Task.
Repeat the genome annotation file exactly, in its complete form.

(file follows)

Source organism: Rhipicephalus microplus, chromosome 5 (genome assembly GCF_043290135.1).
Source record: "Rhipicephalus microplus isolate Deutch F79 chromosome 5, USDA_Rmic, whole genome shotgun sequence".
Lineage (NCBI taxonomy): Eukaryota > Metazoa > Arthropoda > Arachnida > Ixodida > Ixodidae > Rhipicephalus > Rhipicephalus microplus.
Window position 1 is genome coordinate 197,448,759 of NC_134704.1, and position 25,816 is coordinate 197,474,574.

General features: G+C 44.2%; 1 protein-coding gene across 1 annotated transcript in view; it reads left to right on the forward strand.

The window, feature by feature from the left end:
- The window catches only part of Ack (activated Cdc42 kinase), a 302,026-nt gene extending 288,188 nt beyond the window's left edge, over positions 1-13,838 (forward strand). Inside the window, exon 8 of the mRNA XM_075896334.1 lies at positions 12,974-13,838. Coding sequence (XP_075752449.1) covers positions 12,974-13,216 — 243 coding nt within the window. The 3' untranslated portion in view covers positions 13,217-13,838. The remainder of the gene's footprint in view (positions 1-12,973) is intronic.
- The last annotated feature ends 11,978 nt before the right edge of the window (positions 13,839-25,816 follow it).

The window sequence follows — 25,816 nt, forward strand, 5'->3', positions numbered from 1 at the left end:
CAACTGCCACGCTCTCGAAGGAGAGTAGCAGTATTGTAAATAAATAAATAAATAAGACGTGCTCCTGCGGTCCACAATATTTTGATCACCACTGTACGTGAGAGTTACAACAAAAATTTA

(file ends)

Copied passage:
Source organism: Rhipicephalus microplus, chromosome 5 (genome assembly GCF_043290135.1).
Source record: "Rhipicephalus microplus isolate Deutch F79 chromosome 5, USDA_Rmic, whole genome shotgun sequence".
Lineage (NCBI taxonomy): Eukaryota > Metazoa > Arthropoda > Arachnida > Ixodida > Ixodidae > Rhipicephalus > Rhipicephalus microplus.
Window position 1 is genome coordinate 197,448,759 of NC_134704.1, and position 25,816 is coordinate 197,474,574.

General features: G+C 44.2%; 1 protein-coding gene across 1 annotated transcript in view; it reads left to right on the forward strand.

The window, feature by feature from the left end:
- The window catches only part of Ack (activated Cdc42 kinase), a 302,026-nt gene extending 288,188 nt beyond the window's left edge, over positions 1-13,838 (forward strand). Inside the window, exon 8 of the mRNA XM_075896334.1 lies at positions 12,974-13,838. Coding sequence (XP_075752449.1) covers positions 12,974-13,216 — 243 coding nt within the window. The 3' untranslated portion in view covers positions 13,217-13,838. The remainder of the gene's footprint in view (positions 1-12,973) is intronic.
- The last annotated feature ends 11,978 nt before the right edge of the window (positions 13,839-25,816 follow it).

The window sequence follows — 25,816 nt, forward strand, 5'->3', positions numbered from 1 at the left end:
CAACTGCCACGCTCTCGAAGGAGAGTAGCAGTATTGTAAATAAATAAATAAATAAGACGTGCTCCTGCGGTCCACAATATTTTGATCACCACTGTACGTGAGAGTTACAACAAAAATTTA